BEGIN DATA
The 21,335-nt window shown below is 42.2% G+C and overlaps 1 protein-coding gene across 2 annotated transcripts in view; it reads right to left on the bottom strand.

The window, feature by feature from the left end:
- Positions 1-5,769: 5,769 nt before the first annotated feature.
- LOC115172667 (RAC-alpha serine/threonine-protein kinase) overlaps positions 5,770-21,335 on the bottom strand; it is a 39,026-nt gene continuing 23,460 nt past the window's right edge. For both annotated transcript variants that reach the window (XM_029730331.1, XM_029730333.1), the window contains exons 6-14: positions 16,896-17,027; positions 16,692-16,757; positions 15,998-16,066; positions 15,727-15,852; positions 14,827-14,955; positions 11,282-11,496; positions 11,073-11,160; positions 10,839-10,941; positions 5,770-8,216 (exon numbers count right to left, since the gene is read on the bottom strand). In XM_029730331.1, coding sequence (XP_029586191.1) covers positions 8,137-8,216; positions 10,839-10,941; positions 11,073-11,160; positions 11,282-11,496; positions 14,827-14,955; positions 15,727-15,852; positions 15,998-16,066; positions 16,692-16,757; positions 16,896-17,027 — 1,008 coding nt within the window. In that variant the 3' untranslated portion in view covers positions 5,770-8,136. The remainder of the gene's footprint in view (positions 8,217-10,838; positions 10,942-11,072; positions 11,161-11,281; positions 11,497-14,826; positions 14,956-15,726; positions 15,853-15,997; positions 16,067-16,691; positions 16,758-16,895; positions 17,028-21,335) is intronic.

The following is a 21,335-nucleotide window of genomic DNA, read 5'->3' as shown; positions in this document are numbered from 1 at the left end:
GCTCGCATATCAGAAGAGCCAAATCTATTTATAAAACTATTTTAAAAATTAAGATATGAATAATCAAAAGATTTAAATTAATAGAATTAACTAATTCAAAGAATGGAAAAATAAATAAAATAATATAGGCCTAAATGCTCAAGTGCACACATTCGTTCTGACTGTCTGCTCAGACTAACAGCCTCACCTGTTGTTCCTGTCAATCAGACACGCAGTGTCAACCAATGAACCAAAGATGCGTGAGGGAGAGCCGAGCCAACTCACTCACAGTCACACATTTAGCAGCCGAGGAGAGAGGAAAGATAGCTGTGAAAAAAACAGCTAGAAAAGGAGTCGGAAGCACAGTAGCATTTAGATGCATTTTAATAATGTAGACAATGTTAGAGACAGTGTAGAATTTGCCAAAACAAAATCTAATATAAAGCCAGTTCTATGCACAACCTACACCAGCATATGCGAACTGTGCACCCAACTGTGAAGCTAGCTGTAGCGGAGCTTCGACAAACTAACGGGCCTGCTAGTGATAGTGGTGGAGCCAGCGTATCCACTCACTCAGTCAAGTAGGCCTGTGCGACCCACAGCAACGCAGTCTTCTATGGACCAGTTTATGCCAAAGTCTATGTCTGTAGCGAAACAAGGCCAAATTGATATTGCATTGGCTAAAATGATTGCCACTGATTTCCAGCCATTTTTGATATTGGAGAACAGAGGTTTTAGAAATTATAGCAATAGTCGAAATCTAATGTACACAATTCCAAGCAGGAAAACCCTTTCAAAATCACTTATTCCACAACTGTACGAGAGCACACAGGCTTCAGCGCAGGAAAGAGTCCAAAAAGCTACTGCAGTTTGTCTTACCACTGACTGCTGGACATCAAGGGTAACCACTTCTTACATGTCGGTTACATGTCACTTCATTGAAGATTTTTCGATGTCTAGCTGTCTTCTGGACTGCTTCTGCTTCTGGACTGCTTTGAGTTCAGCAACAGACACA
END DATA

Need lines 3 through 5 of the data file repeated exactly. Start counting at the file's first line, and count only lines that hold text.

- Positions 1-5,769: 5,769 nt before the first annotated feature.
- LOC115172667 (RAC-alpha serine/threonine-protein kinase) overlaps positions 5,770-21,335 on the bottom strand; it is a 39,026-nt gene continuing 23,460 nt past the window's right edge. For both annotated transcript variants that reach the window (XM_029730331.1, XM_029730333.1), the window contains exons 6-14: positions 16,896-17,027; positions 16,692-16,757; positions 15,998-16,066; positions 15,727-15,852; positions 14,827-14,955; positions 11,282-11,496; positions 11,073-11,160; positions 10,839-10,941; positions 5,770-8,216 (exon numbers count right to left, since the gene is read on the bottom strand). In XM_029730331.1, coding sequence (XP_029586191.1) covers positions 8,137-8,216; positions 10,839-10,941; positions 11,073-11,160; positions 11,282-11,496; positions 14,827-14,955; positions 15,727-15,852; positions 15,998-16,066; positions 16,692-16,757; positions 16,896-17,027 — 1,008 coding nt within the window. In that variant the 3' untranslated portion in view covers positions 5,770-8,136. The remainder of the gene's footprint in view (positions 8,217-10,838; positions 10,942-11,072; positions 11,161-11,281; positions 11,497-14,826; positions 14,956-15,726; positions 15,853-15,997; positions 16,067-16,691; positions 16,758-16,895; positions 17,028-21,335) is intronic.

The following is a 21,335-nucleotide window of genomic DNA, read 5'->3' as shown; positions in this document are numbered from 1 at the left end: